I’m not a big fan of buying partial shares as it complicates the calculation of adjusted cost base.

I asked Questrade for an explanation of their hybrid DRIP. They replied that these are fairly common among discount brokers and are also known as synthetic DRIPs.

“Essentially the customer is registering their intent to reinvest cash dividends with the brokerage vs. a share purchase plan directly with the underlying issuer as with a traditional DRIP,” Questrade said.

“The hybrid approach is much easier and quicker for the customer to set up, and ‘traditional DRIPs’ are becoming somewhat less common as, for amongst other reasons, the issuer is required to increase the number of shares in circulation each quarter which can have a negative impact on price.

“There are some differences between a hybrid and traditional DRIPs – for example with the hybrid approach only whole shares are purchased, whereas with a traditional DRIP fractional shares can be purchased. We’ve supported the hybrid DRIP for a long time, and we don’t hear from customers asking for us to support a ‘traditional DRIP’.” – G.P.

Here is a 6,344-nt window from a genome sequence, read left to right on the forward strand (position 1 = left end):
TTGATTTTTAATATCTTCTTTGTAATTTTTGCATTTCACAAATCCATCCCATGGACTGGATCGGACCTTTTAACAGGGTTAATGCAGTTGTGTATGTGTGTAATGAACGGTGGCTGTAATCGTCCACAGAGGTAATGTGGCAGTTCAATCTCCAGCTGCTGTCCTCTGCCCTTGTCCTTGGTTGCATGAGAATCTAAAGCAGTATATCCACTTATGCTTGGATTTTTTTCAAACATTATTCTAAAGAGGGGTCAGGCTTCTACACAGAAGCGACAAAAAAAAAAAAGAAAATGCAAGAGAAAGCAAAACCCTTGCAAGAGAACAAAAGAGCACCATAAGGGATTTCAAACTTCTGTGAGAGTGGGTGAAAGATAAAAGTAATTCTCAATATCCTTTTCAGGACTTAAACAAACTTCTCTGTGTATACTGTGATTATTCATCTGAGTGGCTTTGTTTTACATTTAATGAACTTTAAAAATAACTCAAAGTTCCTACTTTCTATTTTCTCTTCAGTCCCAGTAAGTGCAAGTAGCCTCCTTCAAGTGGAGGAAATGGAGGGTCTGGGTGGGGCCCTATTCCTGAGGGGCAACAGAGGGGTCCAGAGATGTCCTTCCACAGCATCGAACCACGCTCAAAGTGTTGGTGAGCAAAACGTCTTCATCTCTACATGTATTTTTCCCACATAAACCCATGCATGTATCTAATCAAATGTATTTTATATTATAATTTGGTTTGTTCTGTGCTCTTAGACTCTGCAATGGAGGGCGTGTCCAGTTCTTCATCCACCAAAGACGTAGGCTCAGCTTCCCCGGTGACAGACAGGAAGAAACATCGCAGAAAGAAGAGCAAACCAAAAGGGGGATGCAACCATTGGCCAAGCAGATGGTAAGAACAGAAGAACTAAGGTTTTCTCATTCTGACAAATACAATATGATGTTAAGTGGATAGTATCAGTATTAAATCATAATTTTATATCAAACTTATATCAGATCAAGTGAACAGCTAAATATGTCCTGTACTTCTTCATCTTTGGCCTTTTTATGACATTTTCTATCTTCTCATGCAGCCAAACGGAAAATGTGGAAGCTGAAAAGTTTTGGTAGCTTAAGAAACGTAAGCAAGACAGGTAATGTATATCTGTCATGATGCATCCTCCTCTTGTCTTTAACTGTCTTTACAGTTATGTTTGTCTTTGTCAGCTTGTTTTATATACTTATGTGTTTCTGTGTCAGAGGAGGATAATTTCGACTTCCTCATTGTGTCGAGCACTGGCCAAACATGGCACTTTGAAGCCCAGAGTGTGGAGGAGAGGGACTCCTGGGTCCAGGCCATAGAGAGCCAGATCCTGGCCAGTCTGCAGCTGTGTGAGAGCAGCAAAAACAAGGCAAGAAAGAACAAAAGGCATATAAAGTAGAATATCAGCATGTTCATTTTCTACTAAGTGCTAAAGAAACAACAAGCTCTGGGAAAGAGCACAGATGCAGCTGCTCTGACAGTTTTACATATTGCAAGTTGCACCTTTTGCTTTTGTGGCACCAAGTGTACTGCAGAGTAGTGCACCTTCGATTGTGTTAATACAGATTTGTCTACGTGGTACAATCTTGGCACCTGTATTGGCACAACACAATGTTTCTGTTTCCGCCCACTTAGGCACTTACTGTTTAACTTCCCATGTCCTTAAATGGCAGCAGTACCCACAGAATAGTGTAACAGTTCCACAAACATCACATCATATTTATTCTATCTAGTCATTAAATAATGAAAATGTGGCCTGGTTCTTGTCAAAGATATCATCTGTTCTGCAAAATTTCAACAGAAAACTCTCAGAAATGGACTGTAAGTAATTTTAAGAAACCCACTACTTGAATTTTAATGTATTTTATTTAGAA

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WPT REIT

Q – I am interested in WPT Industrial REIT that trades on the TSX as WIR.U. The dividend it pays is in American dollars. Would you know if I would receive the dividend in American dollars or would it be converted to Canadian.? Also, would it be subject to withholding tax if it is in my RRSP? – Ida V.

A – The REIT’s payments are in U.S. dollars and would be received in that form in a non-registered account. But any U.S. funds received in an RRSP or RRIF will automatically be converted to Canadian currency. There is no withholding tax on dividends/distributions paid to an RRSP or RRIF. – G.P.

Sentry U.S. fund

Q – You recommended Sentry U.S. Growth & Income on Sept. 29, 2016 in The Income Investor. Could you please review this fund? I have held it since then. The MER is quite high and the income is low. I was thinking of replacing it with Mawer U.S. Equity since the income is not important even though it is in a RRIF. I do need the U.S. equity. Thank you. – Jane S.